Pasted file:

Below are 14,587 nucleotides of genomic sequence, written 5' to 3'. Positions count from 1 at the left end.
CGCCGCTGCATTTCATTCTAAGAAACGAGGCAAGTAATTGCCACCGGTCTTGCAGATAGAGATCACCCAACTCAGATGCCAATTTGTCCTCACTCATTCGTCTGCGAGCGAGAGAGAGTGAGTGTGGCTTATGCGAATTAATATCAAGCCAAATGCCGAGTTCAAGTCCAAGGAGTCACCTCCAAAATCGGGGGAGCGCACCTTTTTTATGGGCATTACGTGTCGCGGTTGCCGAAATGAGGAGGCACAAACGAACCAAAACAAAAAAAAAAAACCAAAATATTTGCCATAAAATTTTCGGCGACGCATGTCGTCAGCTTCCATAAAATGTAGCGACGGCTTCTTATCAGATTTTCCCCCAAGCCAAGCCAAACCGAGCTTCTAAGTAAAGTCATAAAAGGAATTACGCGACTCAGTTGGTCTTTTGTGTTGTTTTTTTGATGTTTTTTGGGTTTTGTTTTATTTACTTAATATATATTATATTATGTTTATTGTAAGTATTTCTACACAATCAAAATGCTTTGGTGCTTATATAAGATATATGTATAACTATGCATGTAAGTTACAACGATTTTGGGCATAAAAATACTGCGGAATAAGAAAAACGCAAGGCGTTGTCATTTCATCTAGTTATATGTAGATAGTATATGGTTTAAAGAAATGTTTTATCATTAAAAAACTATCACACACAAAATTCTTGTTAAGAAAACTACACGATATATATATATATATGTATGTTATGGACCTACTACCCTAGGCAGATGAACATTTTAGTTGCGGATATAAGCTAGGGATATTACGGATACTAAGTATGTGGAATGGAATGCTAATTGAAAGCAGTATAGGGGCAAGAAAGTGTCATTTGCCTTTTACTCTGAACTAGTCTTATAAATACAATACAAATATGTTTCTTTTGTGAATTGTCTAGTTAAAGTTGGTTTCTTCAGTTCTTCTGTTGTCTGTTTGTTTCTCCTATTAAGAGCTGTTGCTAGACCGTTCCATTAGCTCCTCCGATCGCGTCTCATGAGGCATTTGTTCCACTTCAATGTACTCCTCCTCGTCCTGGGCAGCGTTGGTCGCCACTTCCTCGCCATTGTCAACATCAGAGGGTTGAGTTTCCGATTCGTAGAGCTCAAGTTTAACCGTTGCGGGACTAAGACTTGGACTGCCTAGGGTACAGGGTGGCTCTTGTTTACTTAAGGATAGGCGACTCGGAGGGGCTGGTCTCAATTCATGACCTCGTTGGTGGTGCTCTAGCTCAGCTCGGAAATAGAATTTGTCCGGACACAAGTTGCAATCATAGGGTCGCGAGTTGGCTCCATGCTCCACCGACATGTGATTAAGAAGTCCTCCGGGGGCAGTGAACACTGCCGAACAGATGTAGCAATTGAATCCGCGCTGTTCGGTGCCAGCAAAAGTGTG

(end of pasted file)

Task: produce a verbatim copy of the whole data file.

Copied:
Below are 14,587 nucleotides of genomic sequence, written 5' to 3'. Positions count from 1 at the left end.
CGCCGCTGCATTTCATTCTAAGAAACGAGGCAAGTAATTGCCACCGGTCTTGCAGATAGAGATCACCCAACTCAGATGCCAATTTGTCCTCACTCATTCGTCTGCGAGCGAGAGAGAGTGAGTGTGGCTTATGCGAATTAATATCAAGCCAAATGCCGAGTTCAAGTCCAAGGAGTCACCTCCAAAATCGGGGGAGCGCACCTTTTTTATGGGCATTACGTGTCGCGGTTGCCGAAATGAGGAGGCACAAACGAACCAAAACAAAAAAAAAAAACCAAAATATTTGCCATAAAATTTTCGGCGACGCATGTCGTCAGCTTCCATAAAATGTAGCGACGGCTTCTTATCAGATTTTCCCCCAAGCCAAGCCAAACCGAGCTTCTAAGTAAAGTCATAAAAGGAATTACGCGACTCAGTTGGTCTTTTGTGTTGTTTTTTTGATGTTTTTTGGGTTTTGTTTTATTTACTTAATATATATTATATTATGTTTATTGTAAGTATTTCTACACAATCAAAATGCTTTGGTGCTTATATAAGATATATGTATAACTATGCATGTAAGTTACAACGATTTTGGGCATAAAAATACTGCGGAATAAGAAAAACGCAAGGCGTTGTCATTTCATCTAGTTATATGTAGATAGTATATGGTTTAAAGAAATGTTTTATCATTAAAAAACTATCACACACAAAATTCTTGTTAAGAAAACTACACGATATATATATATATATGTATGTTATGGACCTACTACCCTAGGCAGATGAACATTTTAGTTGCGGATATAAGCTAGGGATATTACGGATACTAAGTATGTGGAATGGAATGCTAATTGAAAGCAGTATAGGGGCAAGAAAGTGTCATTTGCCTTTTACTCTGAACTAGTCTTATAAATACAATACAAATATGTTTCTTTTGTGAATTGTCTAGTTAAAGTTGGTTTCTTCAGTTCTTCTGTTGTCTGTTTGTTTCTCCTATTAAGAGCTGTTGCTAGACCGTTCCATTAGCTCCTCCGATCGCGTCTCATGAGGCATTTGTTCCACTTCAATGTACTCCTCCTCGTCCTGGGCAGCGTTGGTCGCCACTTCCTCGCCATTGTCAACATCAGAGGGTTGAGTTTCCGATTCGTAGAGCTCAAGTTTAACCGTTGCGGGACTAAGACTTGGACTGCCTAGGGTACAGGGTGGCTCTTGTTTACTTAAGGATAGGCGACTCGGAGGGGCTGGTCTCAATTCATGACCTCGTTGGTGGTGCTCTAGCTCAGCTCGGAAATAGAATTTGTCCGGACACAAGTTGCAATCATAGGGTCGCGAGTTGGCTCCATGCTCCACCGACATGTGATTAAGAAGTCCTCCGGGGGCAGTGAACACTGCCGAACAGATGTAGCAATTGAATCCGCGCTGTTCGGTGCCAGCAAAAGTGTG